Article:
Majesty 2 takes several cues from RTS games that came before it, although most of those inspirations are lifted directly from the WarCraft series. Probably the most interesting aspect is the idea that the player never really has any control over any of the units in the army and can only give vague suggestions to where they should go next.
Uniquely, the player takes indirect control of hero units by assigning monetary rewards on objects throughout the world. For example, the player might have to protect a specific building or explore a certain area to gain a reward. However, having a quality prize will interest more explorers and can eventually be leveled up, buy better equipment and items, and learn new skills; this means that the longer that any one hero is kept around the better that they become. There is even a building that allows the player to summon explorers from previous missions to the current one, still with their level and equipment.
While this gameplay design is functional, it does manage to throw off the balance. Unfortunately, without previous trial and error knowledge, level 1 heroes are going to have a difficult time getting the game off the ground. This causes a very interesting effect of needing to know order in which to build of the structures of the kingdom to make it through the first chunk of any given level, after which the level gets progressively easier.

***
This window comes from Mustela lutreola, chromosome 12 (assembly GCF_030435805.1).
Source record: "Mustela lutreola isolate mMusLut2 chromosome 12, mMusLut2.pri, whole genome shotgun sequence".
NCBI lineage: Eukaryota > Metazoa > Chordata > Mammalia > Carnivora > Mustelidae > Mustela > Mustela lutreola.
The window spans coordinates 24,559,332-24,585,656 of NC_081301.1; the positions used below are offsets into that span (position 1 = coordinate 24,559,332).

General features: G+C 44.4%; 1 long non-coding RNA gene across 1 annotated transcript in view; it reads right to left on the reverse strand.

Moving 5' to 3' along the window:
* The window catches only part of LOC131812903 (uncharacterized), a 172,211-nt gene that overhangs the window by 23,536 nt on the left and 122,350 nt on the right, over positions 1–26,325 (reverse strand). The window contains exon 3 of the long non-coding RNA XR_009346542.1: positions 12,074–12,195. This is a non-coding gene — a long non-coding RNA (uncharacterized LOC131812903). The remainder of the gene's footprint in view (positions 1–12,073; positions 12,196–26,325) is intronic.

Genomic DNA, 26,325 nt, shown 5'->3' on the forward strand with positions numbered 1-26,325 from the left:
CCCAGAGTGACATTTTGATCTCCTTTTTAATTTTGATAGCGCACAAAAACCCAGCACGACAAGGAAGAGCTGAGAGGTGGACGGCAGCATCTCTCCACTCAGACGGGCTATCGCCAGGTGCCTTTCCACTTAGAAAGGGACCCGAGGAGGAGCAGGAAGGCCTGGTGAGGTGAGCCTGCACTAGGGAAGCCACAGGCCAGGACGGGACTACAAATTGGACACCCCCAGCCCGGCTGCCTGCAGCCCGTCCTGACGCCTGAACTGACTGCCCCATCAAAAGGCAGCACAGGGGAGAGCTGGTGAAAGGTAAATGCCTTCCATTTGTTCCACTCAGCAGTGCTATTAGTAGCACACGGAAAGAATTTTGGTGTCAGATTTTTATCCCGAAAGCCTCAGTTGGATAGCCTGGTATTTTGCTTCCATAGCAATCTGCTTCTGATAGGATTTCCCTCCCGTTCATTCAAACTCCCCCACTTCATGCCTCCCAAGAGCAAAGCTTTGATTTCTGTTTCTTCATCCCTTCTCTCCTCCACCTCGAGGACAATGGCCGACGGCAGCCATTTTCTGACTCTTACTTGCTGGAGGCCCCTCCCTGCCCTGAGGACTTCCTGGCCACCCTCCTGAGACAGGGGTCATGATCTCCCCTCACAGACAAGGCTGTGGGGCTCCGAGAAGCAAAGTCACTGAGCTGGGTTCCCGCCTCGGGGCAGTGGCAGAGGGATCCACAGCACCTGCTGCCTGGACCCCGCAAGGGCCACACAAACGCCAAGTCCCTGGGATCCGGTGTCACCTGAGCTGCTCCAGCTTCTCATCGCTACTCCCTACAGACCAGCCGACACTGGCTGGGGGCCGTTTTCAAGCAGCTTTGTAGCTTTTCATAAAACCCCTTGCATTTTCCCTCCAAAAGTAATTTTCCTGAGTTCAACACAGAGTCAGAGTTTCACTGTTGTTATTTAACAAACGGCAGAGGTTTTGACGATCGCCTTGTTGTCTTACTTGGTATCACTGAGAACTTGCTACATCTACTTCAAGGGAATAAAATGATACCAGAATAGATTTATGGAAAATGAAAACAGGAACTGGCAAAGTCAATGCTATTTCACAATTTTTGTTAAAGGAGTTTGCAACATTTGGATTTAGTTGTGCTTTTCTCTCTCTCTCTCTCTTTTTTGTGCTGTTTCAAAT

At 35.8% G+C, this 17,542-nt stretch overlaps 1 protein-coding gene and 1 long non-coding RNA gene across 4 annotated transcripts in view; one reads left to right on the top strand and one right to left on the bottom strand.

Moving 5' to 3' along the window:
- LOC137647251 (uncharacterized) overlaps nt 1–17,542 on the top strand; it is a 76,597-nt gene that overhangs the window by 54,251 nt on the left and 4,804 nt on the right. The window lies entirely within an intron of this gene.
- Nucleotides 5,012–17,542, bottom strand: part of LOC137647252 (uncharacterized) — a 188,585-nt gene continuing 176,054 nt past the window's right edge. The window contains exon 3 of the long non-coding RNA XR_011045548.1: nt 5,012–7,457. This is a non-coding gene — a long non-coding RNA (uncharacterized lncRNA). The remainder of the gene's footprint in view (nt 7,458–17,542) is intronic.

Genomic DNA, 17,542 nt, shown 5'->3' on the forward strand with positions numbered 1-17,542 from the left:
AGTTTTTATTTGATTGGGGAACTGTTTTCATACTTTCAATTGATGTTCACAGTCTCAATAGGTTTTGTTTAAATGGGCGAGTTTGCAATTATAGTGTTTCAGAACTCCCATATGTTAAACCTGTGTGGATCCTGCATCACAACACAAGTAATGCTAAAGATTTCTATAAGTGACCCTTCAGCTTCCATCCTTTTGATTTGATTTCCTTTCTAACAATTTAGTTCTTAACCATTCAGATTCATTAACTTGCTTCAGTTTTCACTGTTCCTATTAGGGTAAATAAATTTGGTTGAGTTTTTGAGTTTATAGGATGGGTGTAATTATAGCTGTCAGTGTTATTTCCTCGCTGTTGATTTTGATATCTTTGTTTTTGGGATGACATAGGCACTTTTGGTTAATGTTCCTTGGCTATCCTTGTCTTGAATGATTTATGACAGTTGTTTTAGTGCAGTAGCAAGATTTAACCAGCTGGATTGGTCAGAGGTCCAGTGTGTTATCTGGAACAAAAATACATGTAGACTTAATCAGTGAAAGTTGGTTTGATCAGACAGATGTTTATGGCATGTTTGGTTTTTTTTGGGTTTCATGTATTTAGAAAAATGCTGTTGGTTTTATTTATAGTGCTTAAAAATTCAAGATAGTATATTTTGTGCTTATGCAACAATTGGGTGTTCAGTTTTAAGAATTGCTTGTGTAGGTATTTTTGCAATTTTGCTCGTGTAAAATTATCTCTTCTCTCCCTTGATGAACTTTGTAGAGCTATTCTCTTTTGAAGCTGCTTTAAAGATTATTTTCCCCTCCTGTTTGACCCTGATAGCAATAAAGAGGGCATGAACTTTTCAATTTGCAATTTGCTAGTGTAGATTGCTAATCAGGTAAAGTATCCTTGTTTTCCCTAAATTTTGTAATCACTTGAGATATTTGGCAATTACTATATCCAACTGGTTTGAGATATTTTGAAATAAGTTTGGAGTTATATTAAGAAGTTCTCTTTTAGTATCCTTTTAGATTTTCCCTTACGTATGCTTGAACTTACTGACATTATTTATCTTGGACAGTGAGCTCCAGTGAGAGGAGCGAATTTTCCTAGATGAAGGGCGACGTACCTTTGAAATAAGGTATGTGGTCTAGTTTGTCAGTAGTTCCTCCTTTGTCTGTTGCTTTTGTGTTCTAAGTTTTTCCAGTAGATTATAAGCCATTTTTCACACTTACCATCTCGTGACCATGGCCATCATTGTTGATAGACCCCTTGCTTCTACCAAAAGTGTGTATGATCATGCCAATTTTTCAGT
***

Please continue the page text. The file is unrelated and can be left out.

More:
Besides the unique way that the units are controlled, the other thing that really sets Majesty’s sequel apart from others in the genre is the fact that it is the higher humorous qualities. While most RTS games have a pinch of humor to make the hours of looking at the same units over and over again manageable, Majesty is mainly a comedy. This makes it all the more bizarre when the narrator starts making fun of the way that the units control, or for the odd objectives. Making a humorous game is a difficult task but Majesty 2 pulls it off.
This is also an expansion to the core game of Majesty 2, so the important question is how it stacks up as additional time with the game. The easiest way to answer the question is simply by saying it starts off hard and goes from there. This is a direct continuation of the story of the core game, although the plot this time around seems to be the king simply wanting to beat up on some random monsters instead of freeing his kingdom.
As an extension of gameplay this works rather well and has one of my favorite mechanics for that as it does not have any tutorial at all when it starts. Also refreshing is that all of the buildings are unlocked from the beginning, meaning that the best units and items are ready for the taking at the start, even if the game does mildly balance this by having very nasty enemies constantly attacking at the start.
For those that are looking for more Majesty this is the perfect option, although this addition isn’t going to convince anyone to run out and buy it. It is a shame that many of the original title’s flaws have transferred over to this sequel, like heroes having issues taking orders and some levels require previous trial and error knowledge, but this RTS experience is still entertaining.
Not As Good As: WarCraft 3
Also Try: The King Builder expansion
Wait For It: A gold pack with all expansions
Stay with MyGamer on Twitter: www.twitter.com/mygamerNews